“You can’t really try to mimic evolution,” said Victoria Fabry, a professor of biological sciences at California State University, San Marcos. “In a sense, the world is in the middle of that experiment right now.”
But the oyster industry’s misfortune has given science a leg up.
Oysters’ fate up to wind?
In their early stages, young oysters look like mud.
In Dabob Bay, Taylor Shellfish hatchery technician Jason Brush pulled some 10 million microscopic larvae from a tank, strained the black goo and packaged them for sale.
The hatchery is having one of its best years, but people here attribute that to luck.
The facility grows oysters in seawater drawn off Dabob’s surface. But this year, south breezes have kept corrosive waters down deep, far below where Taylor slurps up its water.
“We basically think we’re being saved by the wind,” said chief hatchery scientist Benoit Eudeline.
The pH of the world’s oceans typically measures a slightly alkaline 8.1. But scientists long have predicted climate change would make waters more corrosive as carbon dioxide taken up by oceans dissolves.
But only in trying to understand why oyster-growing was falling apart did oceanographers figure out what made the West Coast unique: Waters down deep were acidifying more than anyone thought and were coming closer than anyone expected to shore, where most sea creatures live.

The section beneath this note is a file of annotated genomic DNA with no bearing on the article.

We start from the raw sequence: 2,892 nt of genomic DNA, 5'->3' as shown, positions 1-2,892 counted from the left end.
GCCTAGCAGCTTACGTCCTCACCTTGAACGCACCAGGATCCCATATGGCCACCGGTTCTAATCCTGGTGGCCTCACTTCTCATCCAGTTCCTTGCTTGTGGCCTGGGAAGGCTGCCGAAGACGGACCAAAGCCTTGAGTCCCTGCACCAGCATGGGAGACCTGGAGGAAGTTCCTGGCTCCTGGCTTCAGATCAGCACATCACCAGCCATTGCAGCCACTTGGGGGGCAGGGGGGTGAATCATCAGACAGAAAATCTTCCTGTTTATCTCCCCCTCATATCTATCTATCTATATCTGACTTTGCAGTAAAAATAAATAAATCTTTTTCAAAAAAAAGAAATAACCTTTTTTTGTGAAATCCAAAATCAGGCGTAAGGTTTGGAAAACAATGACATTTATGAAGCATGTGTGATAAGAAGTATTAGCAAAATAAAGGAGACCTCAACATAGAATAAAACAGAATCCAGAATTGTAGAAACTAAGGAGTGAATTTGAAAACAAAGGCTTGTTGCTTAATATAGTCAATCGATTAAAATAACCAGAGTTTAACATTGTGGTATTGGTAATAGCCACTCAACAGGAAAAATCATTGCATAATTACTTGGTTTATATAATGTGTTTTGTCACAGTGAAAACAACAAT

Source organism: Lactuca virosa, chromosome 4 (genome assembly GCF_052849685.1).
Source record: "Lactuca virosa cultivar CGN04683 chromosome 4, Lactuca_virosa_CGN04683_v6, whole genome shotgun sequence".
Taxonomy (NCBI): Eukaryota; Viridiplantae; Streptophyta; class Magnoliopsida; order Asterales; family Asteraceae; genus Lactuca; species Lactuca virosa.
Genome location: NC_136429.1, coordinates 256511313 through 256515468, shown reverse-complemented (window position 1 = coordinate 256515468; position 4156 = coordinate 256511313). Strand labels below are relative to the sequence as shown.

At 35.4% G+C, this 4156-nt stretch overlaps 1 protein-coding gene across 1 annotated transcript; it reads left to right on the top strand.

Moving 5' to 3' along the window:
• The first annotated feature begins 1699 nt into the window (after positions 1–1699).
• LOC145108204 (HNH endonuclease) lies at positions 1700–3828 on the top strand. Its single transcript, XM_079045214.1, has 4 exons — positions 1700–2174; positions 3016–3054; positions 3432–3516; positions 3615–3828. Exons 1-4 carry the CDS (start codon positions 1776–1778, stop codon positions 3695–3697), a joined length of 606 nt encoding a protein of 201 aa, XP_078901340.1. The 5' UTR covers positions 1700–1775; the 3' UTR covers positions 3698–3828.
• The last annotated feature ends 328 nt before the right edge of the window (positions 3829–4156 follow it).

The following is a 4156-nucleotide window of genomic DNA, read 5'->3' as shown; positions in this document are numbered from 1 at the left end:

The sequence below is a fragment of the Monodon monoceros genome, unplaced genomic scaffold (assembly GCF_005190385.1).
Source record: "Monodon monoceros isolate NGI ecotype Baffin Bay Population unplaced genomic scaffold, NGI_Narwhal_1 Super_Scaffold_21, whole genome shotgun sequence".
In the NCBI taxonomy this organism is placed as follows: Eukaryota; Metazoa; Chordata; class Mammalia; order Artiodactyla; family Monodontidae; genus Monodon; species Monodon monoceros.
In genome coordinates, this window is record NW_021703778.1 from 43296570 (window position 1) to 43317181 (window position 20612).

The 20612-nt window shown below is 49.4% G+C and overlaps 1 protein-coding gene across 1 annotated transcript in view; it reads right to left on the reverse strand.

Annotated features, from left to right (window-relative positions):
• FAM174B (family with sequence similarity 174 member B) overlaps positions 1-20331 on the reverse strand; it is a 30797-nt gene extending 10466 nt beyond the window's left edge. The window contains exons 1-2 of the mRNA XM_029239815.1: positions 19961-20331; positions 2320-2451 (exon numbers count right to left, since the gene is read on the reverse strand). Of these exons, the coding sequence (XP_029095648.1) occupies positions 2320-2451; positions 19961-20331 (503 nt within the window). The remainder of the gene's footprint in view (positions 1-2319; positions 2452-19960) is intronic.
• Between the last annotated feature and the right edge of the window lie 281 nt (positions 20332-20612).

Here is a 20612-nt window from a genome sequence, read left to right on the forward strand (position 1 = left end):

Deep, cold water typically carries more carbon dioxide than surface waters, but northwest winds regularly push those waters up along the coast in “upwelling” events. In some cases, that brings water to shore with a pH as low as 7.7, lower than anything scientists expected to see for decades.
“Nobody had thought about those upwelling events,” said NOAA oceanographer Richard Feely. “They didn’t predict any impacts along the coast until we observed them.”
Scientists have linked oyster die-offs to this cold-water upwelling. They knew acidifying waters would attack creatures with shells. While clams and some other species grow protective coatings, the type of shell in juvenile oysters is exceptionally vulnerable to low pH.
But it’s not clear if corrosive water is the sole culprit or an accomplice.
“We don’t yet know, exactly, which characteristic of this water is affecting shellfish,” said Oregon State University professor Chris Langdon.
Regardless, the discovery along the coast was just the beginning. During the past two years, Feely and other researchers found this corrosive water also was pushing through the Strait of Juan de Fuca and into Hood Canal and Puget Sound. There, natural processes compounded this corrosiveness beyond anything researchers had found in the open ocean.
So does the fact that Northwest waters already experience these fluctuations mean creatures here are more adaptable or more vulnerable? Are we better off — or worse?